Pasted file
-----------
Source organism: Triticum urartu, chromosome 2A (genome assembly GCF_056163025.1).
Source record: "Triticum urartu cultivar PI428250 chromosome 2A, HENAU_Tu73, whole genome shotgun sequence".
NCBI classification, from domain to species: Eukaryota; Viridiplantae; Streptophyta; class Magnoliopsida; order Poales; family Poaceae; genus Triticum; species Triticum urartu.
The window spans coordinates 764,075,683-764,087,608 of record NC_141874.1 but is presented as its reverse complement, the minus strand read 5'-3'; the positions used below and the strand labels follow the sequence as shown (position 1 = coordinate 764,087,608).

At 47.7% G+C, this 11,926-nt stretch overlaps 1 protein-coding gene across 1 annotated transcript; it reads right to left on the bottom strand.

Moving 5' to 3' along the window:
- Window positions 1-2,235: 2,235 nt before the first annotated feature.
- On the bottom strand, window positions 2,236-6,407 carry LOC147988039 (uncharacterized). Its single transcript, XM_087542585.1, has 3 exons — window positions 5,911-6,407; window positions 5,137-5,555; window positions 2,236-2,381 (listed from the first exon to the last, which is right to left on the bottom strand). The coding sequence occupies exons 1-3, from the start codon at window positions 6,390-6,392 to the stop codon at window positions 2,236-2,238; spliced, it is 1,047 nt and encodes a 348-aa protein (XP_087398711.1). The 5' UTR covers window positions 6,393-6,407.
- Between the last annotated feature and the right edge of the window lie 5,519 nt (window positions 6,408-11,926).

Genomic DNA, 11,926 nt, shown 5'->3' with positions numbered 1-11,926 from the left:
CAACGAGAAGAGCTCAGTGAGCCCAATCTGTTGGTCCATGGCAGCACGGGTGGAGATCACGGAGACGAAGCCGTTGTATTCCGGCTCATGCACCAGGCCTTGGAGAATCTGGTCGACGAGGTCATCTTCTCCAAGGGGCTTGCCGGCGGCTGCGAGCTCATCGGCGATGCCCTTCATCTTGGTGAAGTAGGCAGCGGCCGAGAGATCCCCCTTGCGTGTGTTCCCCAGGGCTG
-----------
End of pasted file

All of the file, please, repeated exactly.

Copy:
Source organism: Triticum urartu, chromosome 2A (genome assembly GCF_056163025.1).
Source record: "Triticum urartu cultivar PI428250 chromosome 2A, HENAU_Tu73, whole genome shotgun sequence".
NCBI classification, from domain to species: Eukaryota; Viridiplantae; Streptophyta; class Magnoliopsida; order Poales; family Poaceae; genus Triticum; species Triticum urartu.
The window spans coordinates 764,075,683-764,087,608 of record NC_141874.1 but is presented as its reverse complement, the minus strand read 5'-3'; the positions used below and the strand labels follow the sequence as shown (position 1 = coordinate 764,087,608).

At 47.7% G+C, this 11,926-nt stretch overlaps 1 protein-coding gene across 1 annotated transcript; it reads right to left on the bottom strand.

Moving 5' to 3' along the window:
- Window positions 1-2,235: 2,235 nt before the first annotated feature.
- On the bottom strand, window positions 2,236-6,407 carry LOC147988039 (uncharacterized). Its single transcript, XM_087542585.1, has 3 exons — window positions 5,911-6,407; window positions 5,137-5,555; window positions 2,236-2,381 (listed from the first exon to the last, which is right to left on the bottom strand). The coding sequence occupies exons 1-3, from the start codon at window positions 6,390-6,392 to the stop codon at window positions 2,236-2,238; spliced, it is 1,047 nt and encodes a 348-aa protein (XP_087398711.1). The 5' UTR covers window positions 6,393-6,407.
- Between the last annotated feature and the right edge of the window lie 5,519 nt (window positions 6,408-11,926).

Genomic DNA, 11,926 nt, shown 5'->3' with positions numbered 1-11,926 from the left:
CAACGAGAAGAGCTCAGTGAGCCCAATCTGTTGGTCCATGGCAGCACGGGTGGAGATCACGGAGACGAAGCCGTTGTATTCCGGCTCATGCACCAGGCCTTGGAGAATCTGGTCGACGAGGTCATCTTCTCCAAGGGGCTTGCCGGCGGCTGCGAGCTCATCGGCGATGCCCTTCATCTTGGTGAAGTAGGCAGCGGCCGAGAGATCCCCCTTGCGTGTGTTCCCCAGGGCTG